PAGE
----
"For people in the risk categories, the young, the pregnant, people with diabetes, people over 65, if they do get the flu, it's important to get them on the anti-flu medications," Dr. Anthony Fauci, director of the National Institute of Allergy and Infectious Diseases, told CNN Saturday.
The flu season has not yet reached its peak, Fauci said, and there is no way to predict where and when flu cases will hit in specific places.
The flu can be dangerous for people in the risk categories, said Fauci, so it's important to get those people to a physician so they can get on medication. He urged people with healthy children to keep them away from people who are sick, and to keep their children home from school if they do become ill.
Although there have been reports that this year's flu vaccine is only about 61 percent effective in fighting the current strain of the flu, it's still wise to have the shot, Fauci said.
"I think we will see a continuation, and I would not be surprised if we continue to see upticks," Fauci said of the epidemic. The vaccine can still help people with many other flu strains that are not prevalent this season, but still remain a danger, and can still help lessen the symptoms of the strain that is going around.
Pharmacies in some markets say they're having some difficulty getting Tamiflu. Further, the medication is expensive, running about $140 a pack, and many people without prescription or health coverage can't afford it.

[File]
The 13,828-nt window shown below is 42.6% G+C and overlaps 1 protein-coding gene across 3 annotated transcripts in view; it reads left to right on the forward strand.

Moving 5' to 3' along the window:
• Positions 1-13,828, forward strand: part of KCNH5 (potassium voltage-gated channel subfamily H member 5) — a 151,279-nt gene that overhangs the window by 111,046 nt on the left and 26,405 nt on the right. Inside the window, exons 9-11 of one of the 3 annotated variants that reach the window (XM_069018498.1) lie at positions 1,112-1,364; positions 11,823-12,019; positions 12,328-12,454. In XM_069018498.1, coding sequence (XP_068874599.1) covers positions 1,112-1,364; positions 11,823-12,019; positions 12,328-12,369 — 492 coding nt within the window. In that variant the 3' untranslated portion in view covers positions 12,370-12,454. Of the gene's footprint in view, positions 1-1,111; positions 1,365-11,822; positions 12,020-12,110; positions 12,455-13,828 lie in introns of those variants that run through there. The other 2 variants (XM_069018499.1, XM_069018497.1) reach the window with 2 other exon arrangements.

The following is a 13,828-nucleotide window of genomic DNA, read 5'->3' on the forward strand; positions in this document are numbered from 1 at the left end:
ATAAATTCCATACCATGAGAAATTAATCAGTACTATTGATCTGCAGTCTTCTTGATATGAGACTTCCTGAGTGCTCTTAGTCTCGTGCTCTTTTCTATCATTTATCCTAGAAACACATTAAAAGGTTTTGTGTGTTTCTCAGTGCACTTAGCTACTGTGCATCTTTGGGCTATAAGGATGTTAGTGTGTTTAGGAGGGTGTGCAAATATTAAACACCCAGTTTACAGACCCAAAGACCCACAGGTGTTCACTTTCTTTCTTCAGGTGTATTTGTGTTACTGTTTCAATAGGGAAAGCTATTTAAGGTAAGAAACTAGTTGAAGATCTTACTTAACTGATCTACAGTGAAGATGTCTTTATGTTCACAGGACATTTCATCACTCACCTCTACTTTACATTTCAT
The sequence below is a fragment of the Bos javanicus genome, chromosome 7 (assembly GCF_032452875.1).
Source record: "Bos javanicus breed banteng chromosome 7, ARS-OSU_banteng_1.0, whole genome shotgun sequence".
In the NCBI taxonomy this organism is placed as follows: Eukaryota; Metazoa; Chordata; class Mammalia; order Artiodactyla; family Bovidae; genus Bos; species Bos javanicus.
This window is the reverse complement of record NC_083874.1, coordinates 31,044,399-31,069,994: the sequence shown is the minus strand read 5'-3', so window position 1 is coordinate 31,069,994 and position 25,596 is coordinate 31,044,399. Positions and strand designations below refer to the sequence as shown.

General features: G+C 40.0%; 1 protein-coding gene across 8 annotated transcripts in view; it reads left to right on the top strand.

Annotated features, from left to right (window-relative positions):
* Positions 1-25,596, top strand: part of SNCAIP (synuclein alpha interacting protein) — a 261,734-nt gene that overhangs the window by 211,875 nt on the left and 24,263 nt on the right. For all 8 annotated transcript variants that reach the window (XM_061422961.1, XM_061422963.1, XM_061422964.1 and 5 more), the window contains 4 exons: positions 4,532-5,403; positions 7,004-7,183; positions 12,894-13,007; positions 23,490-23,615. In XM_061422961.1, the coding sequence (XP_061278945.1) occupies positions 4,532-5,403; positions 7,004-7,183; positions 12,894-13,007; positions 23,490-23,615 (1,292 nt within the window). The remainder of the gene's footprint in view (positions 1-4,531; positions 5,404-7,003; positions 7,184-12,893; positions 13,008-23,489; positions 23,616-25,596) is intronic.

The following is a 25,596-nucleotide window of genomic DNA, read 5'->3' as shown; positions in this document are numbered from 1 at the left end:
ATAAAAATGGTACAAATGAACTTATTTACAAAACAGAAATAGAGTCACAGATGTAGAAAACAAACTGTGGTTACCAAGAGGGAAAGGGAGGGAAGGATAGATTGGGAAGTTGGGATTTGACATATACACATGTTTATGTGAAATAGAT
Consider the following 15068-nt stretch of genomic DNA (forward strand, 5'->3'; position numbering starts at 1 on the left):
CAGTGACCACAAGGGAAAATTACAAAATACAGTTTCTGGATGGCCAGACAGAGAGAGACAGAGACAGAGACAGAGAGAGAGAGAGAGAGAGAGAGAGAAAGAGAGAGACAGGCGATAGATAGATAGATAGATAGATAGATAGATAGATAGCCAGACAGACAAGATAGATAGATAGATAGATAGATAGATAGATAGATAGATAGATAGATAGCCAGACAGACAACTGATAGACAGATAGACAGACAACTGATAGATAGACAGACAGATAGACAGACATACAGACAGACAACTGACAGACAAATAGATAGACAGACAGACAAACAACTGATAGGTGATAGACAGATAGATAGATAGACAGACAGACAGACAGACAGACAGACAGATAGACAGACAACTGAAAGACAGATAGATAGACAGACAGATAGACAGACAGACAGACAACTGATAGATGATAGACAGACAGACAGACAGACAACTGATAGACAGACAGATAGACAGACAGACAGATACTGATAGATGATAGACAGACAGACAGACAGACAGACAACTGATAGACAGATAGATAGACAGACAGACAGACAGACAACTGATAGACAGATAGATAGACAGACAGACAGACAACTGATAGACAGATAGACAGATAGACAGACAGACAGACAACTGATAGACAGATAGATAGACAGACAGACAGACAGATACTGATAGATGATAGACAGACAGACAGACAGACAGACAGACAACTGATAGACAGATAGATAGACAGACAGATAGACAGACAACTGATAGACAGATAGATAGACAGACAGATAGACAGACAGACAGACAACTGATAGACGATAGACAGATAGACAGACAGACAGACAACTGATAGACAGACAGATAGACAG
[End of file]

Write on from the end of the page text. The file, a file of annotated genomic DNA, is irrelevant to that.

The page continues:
"We actually went through more Tamiflu the first two weeks of the flu season this year than we did all of last winter," Smith Pharmacy owner Nic Smith, in Little Chute, Wis., told Green Bay's NBC affiliate Channel 26. "We ran out last Saturday and I called several pharmacies and nobody had it," he continued.
“Because we weren’t expecting the flu to be this bad this year, the company just isn’t making enough Tamiflu. So, we are seeing a shortage at all the pharmacies in town as well as Indianapolis,” Gina Games, of JR Pharmacy in Terre Haute, Ind., told CBS and FOX affiliate WTHI.
The owner of Curtis Pharmacy in Washington, Penn., just outside Pittsburgh, told The Observer-Reporter that its pharmacies are “fully stocked” in both the liquid and tablet forms of the medication, but just because it orders the antiviral drug in bulk amounts of three to four dozen packs at once.
Even with that, it's been hard to keep supply ahead of demand, which has been "pretty crazy" in the past few weeks, Erich Cushey told the newspaper.
National Institute of Allergy and Infectious Diseases